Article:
Stonecrest City Council approves $9 million budget with no tax increase
Stonecrest Mayor Jason Lary, City Manager Michael Harris, Councilmembers Jimmy Clanton, George Turner

Mayor, Michael Harris, Councilmembers Clanton, Turner and Turner Budget 2019
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Bottom left to right: City Manager Michael Harris, Stonecrest Mayor Jason Lary; Top left to right:  Councilmembers George Turner, Jimmy Clanton and Rob Turner

The city of Stonecrest will ring in the New Year with several new services planned, money in its reserve fund and no new taxes.

The $9,168,400 budget includes a $250,000 reserve fund and represents more than a $2.5 million revenue increase or 41% over the 2018 budget. City officials say the revenue boost is primarily due to the city’s ability to now receive a state insurance premium tax. The tax, however, will not affect residents or businesses in the area.  Municipalities receive the tax from the state for property, casualty, and life insurance policies purchased by those within the city.

“Zero tax increase, just as we promised,” said Mayor Jason Lary. “We went from a $6.4 million budget to a $9.1 million budget without a tax increase and the city can still boast about our zero-millage rate. As promised, the extra revenue came from insurance premiums and an increase in revenue received from business license fees that DeKalb couldn’t collect.”

The City Council passed the budget by a 4-1 vote during a special called meeting on Dec. 12. Councilwoman Diane Adoma dissented.  Councilwoman Jazzmin Cobble did not attend the meeting due to a mandatory job commitment,  Communications Director Adrion Bell said.

The 2019 budget outlines a plan to hire one part-time and seven full-time employees, including a procurement officer, a code enforcement officer, a right-of-way field services manager, three parks and recreation employees, and an administrative assistant.

City Manager Michael Harris said the Insurance premiums that the city is receiving from the state is the city’s big new revenue source.

“For a new city going into a second full year, Stonecrest’s budget reflects good sound governance,” said  Harris. “We’re not actually required to have a balanced budget until our third year of operation per the city charter. We’ve had a balanced budget since our first year.  We’re getting all of our bills paid, we’re saving money in our fund balance (reserve fund) and we’re expanding our scope of services.”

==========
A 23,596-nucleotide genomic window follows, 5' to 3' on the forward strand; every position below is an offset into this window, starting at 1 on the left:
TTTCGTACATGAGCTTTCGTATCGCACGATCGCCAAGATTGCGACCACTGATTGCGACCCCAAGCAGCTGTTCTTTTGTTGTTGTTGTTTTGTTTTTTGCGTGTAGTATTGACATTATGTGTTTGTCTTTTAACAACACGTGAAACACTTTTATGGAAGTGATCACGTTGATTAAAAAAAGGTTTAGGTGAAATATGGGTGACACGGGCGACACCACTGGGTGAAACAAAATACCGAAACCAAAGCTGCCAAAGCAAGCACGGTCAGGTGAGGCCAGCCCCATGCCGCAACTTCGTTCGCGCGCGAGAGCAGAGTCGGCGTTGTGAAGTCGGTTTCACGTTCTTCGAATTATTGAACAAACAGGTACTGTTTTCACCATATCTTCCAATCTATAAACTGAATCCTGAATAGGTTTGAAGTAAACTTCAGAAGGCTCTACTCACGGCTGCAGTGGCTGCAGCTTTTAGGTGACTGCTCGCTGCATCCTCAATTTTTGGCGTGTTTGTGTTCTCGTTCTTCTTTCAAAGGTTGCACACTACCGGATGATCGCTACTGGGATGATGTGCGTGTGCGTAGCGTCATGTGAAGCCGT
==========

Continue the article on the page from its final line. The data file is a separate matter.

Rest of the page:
The mayor said department directors made presentations to the council and were successful in getting line items added for an economic development plan, Municode software to codify the city’s ordinances and make them easily accessible, a new website and area beautification projects, just to name a few.

The city will also expand to include three new departments: Business Development, Parks and Recreation, and Community and Cultural Affairs.  The Public Works Department will expand services to include a right-of-way maintenance department that will keep the lawns on the city’s thoroughfares maintained and clean.

The city’s business license revenue was increased by the addition of 536 new businesses and the auditing work of code enforcement officers who investigated 170 businesses for 2018 license renewals.  More than half of them complied and renewed their licenses, according to Code Enforcement Manager Alejandro Ferrell. The remaining 170 had closed or moved.

“Our city is growing, and we are the most reasonable and largest city in DeKalb to live,” said Lary. “In 2019, we will continue to keep our promises of fiscal responsibility as we continue to operate and grow as a world-class city.”

The city of Stonecrest, which includes nearly 54,000 residents, was incorporated in 2017. Stonecrest became the fourth city to incorporate in DeKalb County in recent years following Tucker, which formed in 2016; Brookhaven in 2012; and Dunwoody in 2008.

 

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